We’ve covered relentlessly how influencer marketing can help a brand extend the life of its social campaigns. But how do you find influencers?
One of the major ways brands are seeking out the influential people talking about their brand on social is through image recognition. Through the technology, brands can see how people are sharing their company’s imagery and products on social channels. If they see that a certain person is getting tons of retweets and shares, then that company can reach out to that influencer.
Ed Moed, co-founder and CEO of strategic communications and marketing firm Peppercomm, told SocialTimes how vital image recognition is to Peppercomm and its clients:
With the amount of images being shared on social each day, 1.8 billion to be exact, it is important for our clients to have a clear picture and understanding of how their brand is being used and visually represented across Social and Online mediums. As an agency, it’s really important that our clients are confident we have a 360 view of what’s happening with their brand. With image recognition technology seamlessly integrated into this user friendly
platform, my teams can now harness the clearest pictures possible of our clients’ online footprint. We can report on ROI from sponsorships and event efforts, track misuses of brand logos, and uncover deeper brand image insights by analyzing whether or not our messages are reaching intended audiences.
It’s important for a brand to have a firm grasp on how their company is being mentioned on social. Negative sentiment or mockery could mean it’s time to change up the campaign. Conversely, lots of positive energy could mean that what your marketing team is doing is working well.
Todd Grossman, CEO of the Americas for social media analytics and image recognition firm Talkwalker, explained to SocialTimes how vital it is for brands to keep a close watch on how their logos and creative are being used by fans and followers on social:
Without image analytics, brands will miss a significant part of the online conversation as posts that don’t reference a brand in the text will remain hidden. Our research shows that up to 80% of posts that feature brand logos could fit it into this bracket. Not only do brands need to keep a close eye on the way their brand is being represented, but the messaging around a logo can significantly alter consumer perception — both positively and negatively.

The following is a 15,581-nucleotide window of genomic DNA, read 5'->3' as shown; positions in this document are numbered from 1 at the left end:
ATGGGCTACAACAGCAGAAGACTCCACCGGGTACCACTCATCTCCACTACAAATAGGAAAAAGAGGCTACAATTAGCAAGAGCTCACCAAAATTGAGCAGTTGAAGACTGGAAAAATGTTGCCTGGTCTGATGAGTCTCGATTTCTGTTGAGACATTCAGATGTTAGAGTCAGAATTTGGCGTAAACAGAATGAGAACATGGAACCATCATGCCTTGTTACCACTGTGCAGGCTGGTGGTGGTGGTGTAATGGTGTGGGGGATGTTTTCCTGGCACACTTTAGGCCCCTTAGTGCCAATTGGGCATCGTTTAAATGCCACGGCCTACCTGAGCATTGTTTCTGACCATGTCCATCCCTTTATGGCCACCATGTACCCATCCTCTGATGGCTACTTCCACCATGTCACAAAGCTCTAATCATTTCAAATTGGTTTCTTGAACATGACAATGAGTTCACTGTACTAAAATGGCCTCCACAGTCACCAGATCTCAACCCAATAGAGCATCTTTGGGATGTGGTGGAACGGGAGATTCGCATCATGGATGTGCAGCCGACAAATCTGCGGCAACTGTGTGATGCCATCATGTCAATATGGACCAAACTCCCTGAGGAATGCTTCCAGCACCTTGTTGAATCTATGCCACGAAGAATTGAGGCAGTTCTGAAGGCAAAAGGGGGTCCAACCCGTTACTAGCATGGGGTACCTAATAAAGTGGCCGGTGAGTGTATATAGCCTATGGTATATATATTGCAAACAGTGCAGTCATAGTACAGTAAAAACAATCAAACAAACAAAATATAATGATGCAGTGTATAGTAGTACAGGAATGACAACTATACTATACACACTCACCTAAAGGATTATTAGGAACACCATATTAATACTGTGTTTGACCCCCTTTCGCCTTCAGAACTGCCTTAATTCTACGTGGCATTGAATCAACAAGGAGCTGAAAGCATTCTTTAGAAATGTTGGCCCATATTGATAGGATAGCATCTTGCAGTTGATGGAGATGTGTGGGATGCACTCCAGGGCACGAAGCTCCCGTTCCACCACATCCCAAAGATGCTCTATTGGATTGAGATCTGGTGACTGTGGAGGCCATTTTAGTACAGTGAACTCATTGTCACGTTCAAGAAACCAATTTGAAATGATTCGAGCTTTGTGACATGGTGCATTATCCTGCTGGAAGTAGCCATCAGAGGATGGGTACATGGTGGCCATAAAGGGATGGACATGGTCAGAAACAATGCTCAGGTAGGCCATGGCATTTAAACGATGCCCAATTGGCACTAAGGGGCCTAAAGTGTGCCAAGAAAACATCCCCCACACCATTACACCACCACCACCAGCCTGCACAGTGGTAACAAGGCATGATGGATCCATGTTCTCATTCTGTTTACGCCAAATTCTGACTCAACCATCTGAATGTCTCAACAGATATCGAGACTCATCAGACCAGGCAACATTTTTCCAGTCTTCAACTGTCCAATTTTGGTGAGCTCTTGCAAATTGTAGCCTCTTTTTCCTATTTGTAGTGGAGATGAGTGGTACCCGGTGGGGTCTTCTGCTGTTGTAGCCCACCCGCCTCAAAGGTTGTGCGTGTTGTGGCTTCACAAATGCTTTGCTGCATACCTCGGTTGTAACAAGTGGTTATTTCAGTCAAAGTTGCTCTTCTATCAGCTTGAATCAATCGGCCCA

Grossman pointed to Starbucks as a major example. People all over the world areposting on Facebook, Twitter, Instagram and every other network about how they love (or hate) Starbucks java.
Occasionally, these people include super-influencers like Tesla Motors CEO Elon Musk or One Direction. When they post about a brand, that brand should know (and react) quickly.
These examples show super influential people talking about Starbucks, but not tagging Starbucks or using any Starbucks or coffee-related hashtags. Without image recognition, these opportunities might be lost or recognized too late. Citing a Salesforce study, Grossman noted that user generated content can improve social campaign engagement by 50 percent.
So, once a brand discovers an influencer, what can they do to reach out in a way that doesn’t scare them off?
Grossman shared with SocialTimes some best practices:
First, brands should interact with the user and join the conversation whether that be a tweet, re-tweet, a comment or a promotional offer.
Next, brands should consider a personal reach out by sending the user or influencer a direct message that can lead to conversations down the road—perhaps the user will engage with a brand and post additional, positive content for future stories.
Finally, brands should consider packaging messages for influencers and give them goals that encourage them to write more content in exchange for promotional offers such as free coffee the next time they visit their local Starbucks. Or offer the influencers’ audiences special rewards or prizes by hosting a co-marketing competition.
Readers: Have you used image recognition technology?
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